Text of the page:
Submitted by Lynn Russo Whylly on Mon, 06/03/2013 - 2:54pm
Science and engineering professions require rigorous data collection and risk analysis. That same approach needs to be applied to STEM (science, technology, engineering, and mathematics) education with respect to forecasting job prospects for students today.
Submitted by Lynn Russo Whylly on Mon, 06/03/2013 - 9:22am
Four students in Maine had the chance to study shoreline organisms this past year thanks to a pilot program created by Vanderbilt University's Aspirnaut Program, which uses Skype to bring hands-on science experiments to rural classrooms in Arkansas, Maine, Montana, and Tennessee.
Submitted by Lynn Russo Whylly on Fri, 05/24/2013 - 2:28pm
Robotics and poetry aren’t an ordinary combination. But together, they represent how one Pennsylvania district expanded from STEM to STEAM, and added an element of art to math and science.
Submitted by Lynn Russo Whylly on Fri, 05/24/2013 - 9:14am
Henrico County Public Schools officials announced plans Thursday for a middle school STEM specialty center tentatively scheduled to open next year at Short Pump Middle School. The three-year program focused on science, technology, engineering and mathematics would be open to students throughout the county, officials said. The center would be able to accommodate about 50 students.
Submitted by Lynn Russo Whylly on Tue, 05/14/2013 - 12:14pm
The best American K12 schools, many of them in the New York City metro area, are fully competitive with their peers around the world, even in math and science—though experts often tell us otherwise.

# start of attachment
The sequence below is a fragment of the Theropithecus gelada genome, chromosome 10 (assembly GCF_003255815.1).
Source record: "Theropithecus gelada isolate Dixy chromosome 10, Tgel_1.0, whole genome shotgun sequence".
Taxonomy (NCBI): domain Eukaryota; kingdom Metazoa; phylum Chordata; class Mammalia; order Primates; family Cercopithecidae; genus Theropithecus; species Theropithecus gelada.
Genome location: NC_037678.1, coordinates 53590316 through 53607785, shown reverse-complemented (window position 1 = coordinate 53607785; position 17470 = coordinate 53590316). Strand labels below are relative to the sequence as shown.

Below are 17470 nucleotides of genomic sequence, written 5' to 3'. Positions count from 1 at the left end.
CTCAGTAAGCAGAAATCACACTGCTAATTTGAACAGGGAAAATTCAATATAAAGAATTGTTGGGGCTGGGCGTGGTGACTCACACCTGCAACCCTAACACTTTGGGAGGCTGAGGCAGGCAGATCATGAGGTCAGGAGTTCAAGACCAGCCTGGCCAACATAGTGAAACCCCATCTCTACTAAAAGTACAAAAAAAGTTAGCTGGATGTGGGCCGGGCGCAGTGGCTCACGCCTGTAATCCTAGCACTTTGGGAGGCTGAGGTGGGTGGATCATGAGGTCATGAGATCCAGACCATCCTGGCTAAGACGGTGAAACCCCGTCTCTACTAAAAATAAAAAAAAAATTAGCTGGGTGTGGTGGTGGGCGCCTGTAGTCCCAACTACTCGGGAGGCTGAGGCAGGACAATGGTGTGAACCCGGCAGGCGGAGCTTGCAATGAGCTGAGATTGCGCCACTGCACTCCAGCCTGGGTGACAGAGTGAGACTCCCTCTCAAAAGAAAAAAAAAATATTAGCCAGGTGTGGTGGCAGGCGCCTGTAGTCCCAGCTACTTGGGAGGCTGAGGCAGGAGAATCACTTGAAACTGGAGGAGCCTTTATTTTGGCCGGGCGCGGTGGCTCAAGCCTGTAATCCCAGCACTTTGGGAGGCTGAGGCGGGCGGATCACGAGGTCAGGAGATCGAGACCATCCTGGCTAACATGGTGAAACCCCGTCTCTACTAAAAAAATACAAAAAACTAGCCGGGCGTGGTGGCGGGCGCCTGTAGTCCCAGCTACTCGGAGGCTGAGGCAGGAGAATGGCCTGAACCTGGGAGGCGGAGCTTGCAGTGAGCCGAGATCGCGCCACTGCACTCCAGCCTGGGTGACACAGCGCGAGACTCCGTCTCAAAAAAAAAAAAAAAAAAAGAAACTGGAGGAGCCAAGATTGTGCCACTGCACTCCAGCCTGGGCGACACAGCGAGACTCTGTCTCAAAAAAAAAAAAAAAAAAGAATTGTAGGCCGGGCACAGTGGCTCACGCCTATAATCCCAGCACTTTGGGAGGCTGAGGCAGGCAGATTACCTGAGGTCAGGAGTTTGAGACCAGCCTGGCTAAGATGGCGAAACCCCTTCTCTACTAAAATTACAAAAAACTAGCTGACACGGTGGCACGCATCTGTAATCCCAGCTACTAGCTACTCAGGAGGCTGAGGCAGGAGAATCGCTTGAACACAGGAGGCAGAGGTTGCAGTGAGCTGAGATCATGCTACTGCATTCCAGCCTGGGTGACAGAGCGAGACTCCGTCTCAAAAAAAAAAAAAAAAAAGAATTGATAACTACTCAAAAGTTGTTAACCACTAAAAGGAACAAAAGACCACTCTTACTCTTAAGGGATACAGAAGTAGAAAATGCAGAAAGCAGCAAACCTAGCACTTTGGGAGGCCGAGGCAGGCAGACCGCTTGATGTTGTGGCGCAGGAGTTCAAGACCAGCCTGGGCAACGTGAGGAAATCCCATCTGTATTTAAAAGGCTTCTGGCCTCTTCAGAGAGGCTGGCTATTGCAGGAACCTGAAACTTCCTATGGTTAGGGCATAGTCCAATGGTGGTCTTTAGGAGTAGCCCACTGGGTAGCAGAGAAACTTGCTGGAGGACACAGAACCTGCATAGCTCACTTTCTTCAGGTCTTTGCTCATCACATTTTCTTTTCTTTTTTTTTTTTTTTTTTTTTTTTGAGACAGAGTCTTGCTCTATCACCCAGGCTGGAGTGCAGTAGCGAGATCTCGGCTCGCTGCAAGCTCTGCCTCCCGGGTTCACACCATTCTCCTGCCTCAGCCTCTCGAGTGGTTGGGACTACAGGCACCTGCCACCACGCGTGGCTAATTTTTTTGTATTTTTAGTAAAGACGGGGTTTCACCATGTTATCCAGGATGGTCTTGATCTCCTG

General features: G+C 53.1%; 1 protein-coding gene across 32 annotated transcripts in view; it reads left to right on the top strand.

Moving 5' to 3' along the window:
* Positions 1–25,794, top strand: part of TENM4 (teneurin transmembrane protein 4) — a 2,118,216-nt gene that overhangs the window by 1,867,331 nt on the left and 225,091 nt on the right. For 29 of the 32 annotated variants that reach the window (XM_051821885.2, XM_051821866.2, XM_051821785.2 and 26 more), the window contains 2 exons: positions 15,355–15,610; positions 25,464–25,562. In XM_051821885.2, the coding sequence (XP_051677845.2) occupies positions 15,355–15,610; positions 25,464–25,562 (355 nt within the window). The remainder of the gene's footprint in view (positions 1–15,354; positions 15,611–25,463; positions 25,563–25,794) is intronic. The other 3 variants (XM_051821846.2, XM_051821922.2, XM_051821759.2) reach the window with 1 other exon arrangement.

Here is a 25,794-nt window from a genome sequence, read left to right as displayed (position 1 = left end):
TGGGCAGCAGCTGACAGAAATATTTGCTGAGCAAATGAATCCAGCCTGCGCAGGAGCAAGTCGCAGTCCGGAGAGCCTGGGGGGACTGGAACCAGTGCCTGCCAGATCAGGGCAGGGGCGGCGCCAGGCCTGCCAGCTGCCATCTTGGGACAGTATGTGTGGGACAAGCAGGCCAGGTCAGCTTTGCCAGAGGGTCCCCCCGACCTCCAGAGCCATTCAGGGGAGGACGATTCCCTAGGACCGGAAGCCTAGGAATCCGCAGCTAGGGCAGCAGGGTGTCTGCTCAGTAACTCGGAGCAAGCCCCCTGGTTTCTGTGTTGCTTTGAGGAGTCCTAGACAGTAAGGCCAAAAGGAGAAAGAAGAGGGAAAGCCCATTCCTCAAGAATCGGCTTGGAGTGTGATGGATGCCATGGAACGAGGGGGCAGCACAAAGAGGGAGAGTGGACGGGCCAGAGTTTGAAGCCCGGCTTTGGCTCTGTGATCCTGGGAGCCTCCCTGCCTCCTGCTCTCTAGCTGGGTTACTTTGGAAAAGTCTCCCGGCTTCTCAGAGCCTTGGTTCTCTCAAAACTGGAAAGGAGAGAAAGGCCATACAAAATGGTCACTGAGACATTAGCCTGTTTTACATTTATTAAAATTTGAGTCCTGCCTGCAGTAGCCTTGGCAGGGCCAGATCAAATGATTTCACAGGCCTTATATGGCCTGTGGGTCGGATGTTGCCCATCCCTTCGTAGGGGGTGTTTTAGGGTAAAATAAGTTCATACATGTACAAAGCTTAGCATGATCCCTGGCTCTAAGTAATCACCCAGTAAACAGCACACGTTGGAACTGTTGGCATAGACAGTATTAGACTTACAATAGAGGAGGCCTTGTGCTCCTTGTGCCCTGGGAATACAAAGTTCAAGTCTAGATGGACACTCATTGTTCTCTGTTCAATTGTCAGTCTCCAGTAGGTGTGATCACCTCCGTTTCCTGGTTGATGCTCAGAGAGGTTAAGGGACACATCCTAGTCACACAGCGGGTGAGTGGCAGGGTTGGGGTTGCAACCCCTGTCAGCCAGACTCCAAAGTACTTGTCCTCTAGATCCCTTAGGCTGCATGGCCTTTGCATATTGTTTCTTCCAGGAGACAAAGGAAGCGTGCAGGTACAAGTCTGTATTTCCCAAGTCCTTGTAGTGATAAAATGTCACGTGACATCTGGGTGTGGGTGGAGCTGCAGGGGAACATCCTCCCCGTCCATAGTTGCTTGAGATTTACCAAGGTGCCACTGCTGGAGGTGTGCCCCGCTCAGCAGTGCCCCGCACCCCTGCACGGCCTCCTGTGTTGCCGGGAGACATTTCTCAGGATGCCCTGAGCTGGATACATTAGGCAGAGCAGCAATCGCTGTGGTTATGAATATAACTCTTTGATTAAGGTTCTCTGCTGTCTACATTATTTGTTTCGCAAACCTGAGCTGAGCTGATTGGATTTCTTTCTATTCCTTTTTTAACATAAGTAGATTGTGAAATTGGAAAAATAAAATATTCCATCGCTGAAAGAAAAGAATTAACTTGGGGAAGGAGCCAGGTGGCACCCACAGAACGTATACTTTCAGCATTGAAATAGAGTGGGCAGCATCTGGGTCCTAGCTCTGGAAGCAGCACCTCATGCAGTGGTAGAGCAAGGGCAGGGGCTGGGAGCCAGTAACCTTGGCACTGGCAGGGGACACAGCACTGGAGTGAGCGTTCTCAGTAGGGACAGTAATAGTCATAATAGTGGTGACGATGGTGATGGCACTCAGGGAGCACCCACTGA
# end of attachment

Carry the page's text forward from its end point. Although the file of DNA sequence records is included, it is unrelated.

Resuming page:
Submitted by Lynn Russo Whylly on Tue, 05/14/2013 - 12:03pm
If you needed more proof kids are getting better and better with technology, look no further than Murdock Middle School, part of the Charlotte County Public Schools in Port Charlotte, Fla. Students there are earning the same certificates as professionals working in the high-tech industry.
Submitted by Lynn Russo Whylly on Tue, 05/14/2013 - 11:30am
After graduating from UC-Berkeley in 2002 with a degree in electrical engineering and computer science, Kevin Wang turned down industry jobs to teach in the Bay Area. A few years later, he got a masters degree in education from Harvard and then went to Microsoft to work as a software developer. But he couldn't stop teaching.
Submitted by Lynn Russo Whylly on Tue, 04/30/2013 - 3:13pm
Stevenson High School seniors are using the newest technology in the video programming class to design Kinect body movement games for Xbox 360. Lake County high schoolers have the opportunity to become "not just users of technology, but creators of technology," said Joe Judge, who teaches the video game programming course at Lake County High Schools Technology Campus.
Submitted by Lynn Russo Whylly on Tue, 04/23/2013 - 11:07am
Many of us in today’s workforce had help from parents, teachers, mentors or peers in identifying what we wanted to become and getting started in our careers. Today’s students need the same kind of assistance to become the backbone of tomorrow’s workforce and our future leaders. The robotics competition can help.